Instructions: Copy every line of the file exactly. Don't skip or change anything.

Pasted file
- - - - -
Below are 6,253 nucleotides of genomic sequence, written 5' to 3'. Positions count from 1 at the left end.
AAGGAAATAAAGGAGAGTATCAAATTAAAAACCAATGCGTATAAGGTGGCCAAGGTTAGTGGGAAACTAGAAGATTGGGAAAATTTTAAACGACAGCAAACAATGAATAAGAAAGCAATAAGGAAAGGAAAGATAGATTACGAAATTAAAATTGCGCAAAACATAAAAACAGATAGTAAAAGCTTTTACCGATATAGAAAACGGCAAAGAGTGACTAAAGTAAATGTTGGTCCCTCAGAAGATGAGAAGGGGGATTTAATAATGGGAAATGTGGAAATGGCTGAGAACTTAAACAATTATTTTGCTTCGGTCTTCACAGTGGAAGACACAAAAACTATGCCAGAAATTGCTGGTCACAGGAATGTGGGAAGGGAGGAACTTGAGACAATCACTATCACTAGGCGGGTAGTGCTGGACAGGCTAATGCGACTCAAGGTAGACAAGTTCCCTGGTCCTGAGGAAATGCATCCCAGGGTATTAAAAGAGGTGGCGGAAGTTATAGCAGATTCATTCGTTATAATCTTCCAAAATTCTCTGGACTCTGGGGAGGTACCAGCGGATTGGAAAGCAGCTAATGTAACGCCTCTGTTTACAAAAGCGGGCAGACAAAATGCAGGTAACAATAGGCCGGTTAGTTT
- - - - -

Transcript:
Below are 6,253 nucleotides of genomic sequence, written 5' to 3'. Positions count from 1 at the left end.
AAGGAAATAAAGGAGAGTATCAAATTAAAAACCAATGCGTATAAGGTGGCCAAGGTTAGTGGGAAACTAGAAGATTGGGAAAATTTTAAACGACAGCAAACAATGAATAAGAAAGCAATAAGGAAAGGAAAGATAGATTACGAAATTAAAATTGCGCAAAACATAAAAACAGATAGTAAAAGCTTTTACCGATATAGAAAACGGCAAAGAGTGACTAAAGTAAATGTTGGTCCCTCAGAAGATGAGAAGGGGGATTTAATAATGGGAAATGTGGAAATGGCTGAGAACTTAAACAATTATTTTGCTTCGGTCTTCACAGTGGAAGACACAAAAACTATGCCAGAAATTGCTGGTCACAGGAATGTGGGAAGGGAGGAACTTGAGACAATCACTATCACTAGGCGGGTAGTGCTGGACAGGCTAATGCGACTCAAGGTAGACAAGTTCCCTGGTCCTGAGGAAATGCATCCCAGGGTATTAAAAGAGGTGGCGGAAGTTATAGCAGATTCATTCGTTATAATCTTCCAAAATTCTCTGGACTCTGGGGAGGTACCAGCGGATTGGAAAGCAGCTAATGTAACGCCTCTGTTTACAAAAGCGGGCAGACAAAATGCAGGTAACAATAGGCCGGTTAGTTT